/ 4 April 2023

PIC settlement: Pension fund must work for society, not a tiny elite

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According to media reports, a deal has been struck outside court between the Public Investment Corporation (PIC) and Iqbal Survey’s company AYO Technology. (Gallo Images / Foto24 / Lerato Maduna)

According to media reports, a deal has been struck outside court between the Public Investment Corporation (PIC) and Iqbal Survey’s company AYO Technology. Out of the R4.7 billion of Government Employees Pension Fund (GEPF) funds that GEPF’s manager PIC invested in AYO in 2017, about R600 million is said to have been rescued. But PIC remains a shareholder with a 25.1% stake in AYO, becoming a chair of the board and securing a couple of seats as a part of the deal. 

PIC’s heavier presence in the board will allegedly serve the purpose of stopping AYO from losing more money and move up its share price. It remains to be seen if this will be the case. One must hope that the large stake (a risk that the PIC continues to take on state pensioners’ and GEPF members’ behalf) should at least make it possible for PIC to stop AYO from paying out dividends. During its downward spiral over five years, AYO managed to pay out about R3 billion in dividends to its holding companies, the major one being Survey’s Sekunjalo Investments.

The whole affair illustrates what is wrong with the GEPF’s investment policy.

First, the GEPF is used to promote the project of creating a black business class under the banner of black economic empowerment (BEE). This is, by definition, a minority project and has nothing “broad-based” about it, focusing instead on the creation of an elite minority straddling the political and financial sectors. 

The BEE project has destroyed the ANC from within and created a “social movement of a special kind”, embedded in all corners of the state: in municipalities; in the finances of hospitals and provinces; in the South African Revenue Service; in the parastatals (not least Eskom), even in the police and security cluster, as well as in the National Prosecuting Authority. 

Second, over half of GEPF’s R2.3 billion in financial assets are placed in riskier investments in listed and unlisted companies. To the benefit of the finance industry, every year the GEPF props up share prices on the JSE by buying tens of billions of rand in new shares. It is the JSE’s biggest customer. This is why,  in October, the members of GEPF were shocked to find that their pension claims had been substantially reduced.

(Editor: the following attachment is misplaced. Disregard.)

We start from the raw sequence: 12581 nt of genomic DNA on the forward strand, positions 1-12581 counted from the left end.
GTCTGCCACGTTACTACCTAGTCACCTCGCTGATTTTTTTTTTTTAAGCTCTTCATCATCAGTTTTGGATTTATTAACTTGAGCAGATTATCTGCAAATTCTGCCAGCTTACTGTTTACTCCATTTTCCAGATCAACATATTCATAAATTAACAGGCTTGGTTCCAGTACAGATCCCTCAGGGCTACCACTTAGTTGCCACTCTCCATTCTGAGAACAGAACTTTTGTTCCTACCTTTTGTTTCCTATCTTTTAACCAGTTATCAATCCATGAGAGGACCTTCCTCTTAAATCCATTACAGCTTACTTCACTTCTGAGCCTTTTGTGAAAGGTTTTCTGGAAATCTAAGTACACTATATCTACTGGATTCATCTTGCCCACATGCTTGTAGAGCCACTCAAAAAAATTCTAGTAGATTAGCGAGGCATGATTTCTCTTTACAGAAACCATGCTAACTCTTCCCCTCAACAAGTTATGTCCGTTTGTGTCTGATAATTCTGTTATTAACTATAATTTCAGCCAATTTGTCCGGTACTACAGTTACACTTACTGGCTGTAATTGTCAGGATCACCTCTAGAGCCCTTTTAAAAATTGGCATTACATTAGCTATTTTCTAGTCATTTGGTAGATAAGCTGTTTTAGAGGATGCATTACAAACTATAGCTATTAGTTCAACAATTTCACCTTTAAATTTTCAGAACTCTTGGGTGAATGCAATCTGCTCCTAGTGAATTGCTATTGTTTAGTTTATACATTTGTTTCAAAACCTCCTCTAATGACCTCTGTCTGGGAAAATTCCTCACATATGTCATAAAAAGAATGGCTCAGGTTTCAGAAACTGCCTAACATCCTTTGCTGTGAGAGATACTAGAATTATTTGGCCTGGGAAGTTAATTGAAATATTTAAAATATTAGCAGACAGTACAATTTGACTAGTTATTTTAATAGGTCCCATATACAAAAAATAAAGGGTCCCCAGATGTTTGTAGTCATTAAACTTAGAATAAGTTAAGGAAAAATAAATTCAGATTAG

Bad stock market years for key companies on the JSE led the independent auditors to reduce the so-called “actuarial factor” in the GEPF’s defined benefit mathematical formula. Unfortunately, the pension claims of members are also “defined” by the vagaries of the stock markets, which the GEPF’s cabal of asset managers are obsessed with. In its 2022 annual report, the GEPF complained: “Naspers and Prosus are in the top 10 holdings of the GEPF equity portfolio. Both stocks fell more than 50% in value over the year ending 31 March 2022.”

Third, through its manager the PIC, the GEPF acts as a commercial player in relation to the government’s and Eskom’s finances. The GEPF holds 20%, or R81 billion, of Eskom’s debt and 14%, or R536 billion, of the government’s domestic debt (March 2022). Both the draconian budget cuts of the treasury and the drive to privatise the assets of Eskom are motivated by a debt crisis that the state-owned GEPF is part and parcel of creating. 

It is lending its money to the government and to Eskom at market rates as if it is a private investment company. This is an irrational and ideologically motivated commercial relationship that is at odds with the needs of South Africa. The GEPF is running with a hefty yearly surplus of plus-minus R50 billion after paying pensions and benefits to its members. The neoliberal policies of the government and the corporatisation of public entities, such as the GEPF, seriously constrain our ability to solve the debt crisis at Eskom and to stop the austerity campaign that aims to reduce public services as a share of the economy and privatise public assets

The lesson from the AYO affair is that GEPF should stop lending its support to the ANC’s destructive class project and break with the “casino capitalism” logic of its high-flying financial asset managers. The lesson from the Steinhoff and Tongaat debacles, as well as the recent writing down of the members’ pension claims, is that the GEPF should phase out its prominent role on the stock market and instead support the public sector with its amassed R2 trillion plus fortune. 

The GEPF’s investment policy should prioritise lending at negotiated rates within the public sector family, securing both state pensions, the public companies and public services. This would make an enormous contribution to dealing with the present crisis in South Africa. It is a win-win proposition for the stability of the fund and the majority of South Africans.

The only true broad-based black empowerment project is a project that builds a welfare state for all in South Africa, on the basis of redistributive policies which can drive a project of low-carbon reindustrialisation. A huge pension fund like the GEPF, that doesn’t risk its funds for political or class ideological reasons, will be an integral part of such a project and vision for the future, putting to rest the nightmare of a society breaking apart in front of our eyes.  

The authors are programme managers, economists and researchers at the Alternative Information and Development Centre.